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User talk:ShinyGiratina

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  glikglak 22:16, 30 May 2015 (UTC)  
 


Comprised

Might I ask what your beef with the word "comprised" is about? It means the same thing as composed. glikglak 22:16, 30 May 2015 (UTC)

Composed of means "made up of" while comprises means "contains." So writing that something is "comprised of..." is basically writing "contains of..." So in proper grammar, one should never write "comprised of." I'm really sorry about all my editing of it, it's one of my OCD quirks (/my grammar teacher really drilled it into me things) that I have a lot of trouble ignoring. If I need to cool off about editing all of them, just let me know and I'd be happy to!--ShinyGiratina (talk) 23:03, 30 May 2015 (UTC)
Your grammar teacher was perhaps sticking very strictly to a guide or something. In common usage, "comprised of" does not literally (or "basically") mean "contains of". There are some (perhaps many) times where you cannot ignore the evolution of language, and I would suggest that "comprise" is one such. (See also "comprise" on Wiktionary or on Webster's. They do not limit the definition to "contains".)
At any rate, comprised vs composed is a very small difference (if any). So yes, it would not be advisable to try to change it everywhere. Thanks. Tiddlywinks (talk) 23:37, 30 May 2015 (UTC)
Just because some dictionaries contain "comprised of" it doesn't then make it appropriate because the purpose of a dictionary is to tell you what people mean when they say something and not what is acceptable/correct and the two ones you gave have usage notes advising against using "comprised of". The problem ShinyGiratina raised should be used as a basis to not use "comprised of" as at least if an alternative is used like "composed of" or "comprising" it would avoid this issue. The user ForceFire however thinks that "comprised of" is better because it "flows" the best, this is not a reason to use this as "could of" flows better (in my opinion) than "could have" and many people probably use the former, but this would get dismissed as "incorrect" English. If "could of" is not acceptable then why is "comprised of"? If dictionaries have usage notes that tell you to avoid using "comprised of" then is it used on this wiki?Ratchet and Clank 1995 (talk) 21:37, 4 October 2015 (UTC)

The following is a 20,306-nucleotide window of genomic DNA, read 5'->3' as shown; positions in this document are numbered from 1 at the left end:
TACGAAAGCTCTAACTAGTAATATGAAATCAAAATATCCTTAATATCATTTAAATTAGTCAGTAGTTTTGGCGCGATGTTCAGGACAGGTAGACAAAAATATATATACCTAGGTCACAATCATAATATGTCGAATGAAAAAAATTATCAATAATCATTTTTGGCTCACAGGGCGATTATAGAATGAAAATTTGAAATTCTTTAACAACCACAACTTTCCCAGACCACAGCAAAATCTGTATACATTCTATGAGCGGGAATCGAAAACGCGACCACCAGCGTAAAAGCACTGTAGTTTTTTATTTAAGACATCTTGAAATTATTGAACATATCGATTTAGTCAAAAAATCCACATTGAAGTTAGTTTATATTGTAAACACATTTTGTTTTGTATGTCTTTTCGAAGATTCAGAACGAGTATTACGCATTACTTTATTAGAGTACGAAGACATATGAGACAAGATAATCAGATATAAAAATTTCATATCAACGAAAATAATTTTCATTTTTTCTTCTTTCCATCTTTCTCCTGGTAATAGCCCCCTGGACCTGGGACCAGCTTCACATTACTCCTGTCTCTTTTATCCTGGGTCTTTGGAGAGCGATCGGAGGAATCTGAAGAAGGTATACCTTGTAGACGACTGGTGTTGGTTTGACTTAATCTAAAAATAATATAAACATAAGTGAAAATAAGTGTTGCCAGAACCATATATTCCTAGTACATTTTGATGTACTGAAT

"Could of" is not the same. "Could of"/"Could've" is basically a homophone like write/right, too/to/two, and their/there/they're. I.e., when spoken, it doesn't matter which you think you're saying ("could of" or "could've"), but if you write it, there is absolutely a right and wrong form. No amount of "opinion" can change that, unlike comprised/composed. (Particularly, "could have [verb]" is a very specific form, and there is simply no way to substitute a preposition like "of" into the middle of that; by contrast, "composed" and "comprised" are both just verbs, and so all you can do is quibble about the exact meaning of each (or maybe some other characteristic I don't know how to name).) Tiddlywinks (talk) 22:06, 4 October 2015 (UTC)
You dismissed "could of" as being incorrect due to "rules" but is this not similar to "comprised of". After doing a search for "could of" after the sites that tell you not to use it other sites are in the results that use "could of", this could be because of the confusion with "could've" still many people use it in writing and it is still getting dismissed as incorrect English. This is similar with "comprised of" because it basically means "contained of" but because some people use it, it is seen by some people as correct English but "could of" isn't. ShinyGiratina and I have given reasons for why "comprised of" is incorrect you haven't actually provided anything to say it is correct, yes you provided links to dictionaries that have a quote featuring it but they have a note advising you not to use it which suggests that it is unsuitable.Ratchet and Clank 1995 (talk) 15:02, 5 October 2015 (UTC)
"is this not similar to 'comprised of'?" No.
I explained it above, but to repeat... Your argument(s) come down to, "I'm sure 'comprised' and 'composed' mean these things..." There's fair amounts of opinion in that. "Could of" is plain and simple badly written English, in the same way that "I to agree" or "I see to cats and three dogs" are badly written English. PERIOD. These things are not the same, and not even "similar" in any worthwhile way. Tiddlywinks (talk) 15:22, 5 October 2015 (UTC)
You haven't given any reason to suggest that "comprised of" is actually correct and you didn't argue against my point that the usage notes on the two dictionaries suggest that it isn't widely accepted and is therefore inappropriate on an encyclopaedia. "On what did you stand?" is better written English than "What did you stand on?" as it doesn't end with a preposition yet many people would use the latter as opposed to the former it doesn't then mean that we should then use the latter it's the same with "comprised of" just because some people use it, it doesn't make it appropriate for an encyclopaedia.Ratchet and Clank 1995 (talk) 15:41, 5 October 2015 (UTC)
The "rule" of not ending with a preposition is utter [self-censored], as far as I'm concerned. The "right" way almost always sounds terrible.
A "proscription" does not mean a thing is wrong, only that self-important people think it is. (Yes, labeling them self-important is perhaps a little unfair. What I mean is, no one actually has any sort of "authority" over a language.) Tiddlywinks (talk) 15:59, 5 October 2015 (UTC)
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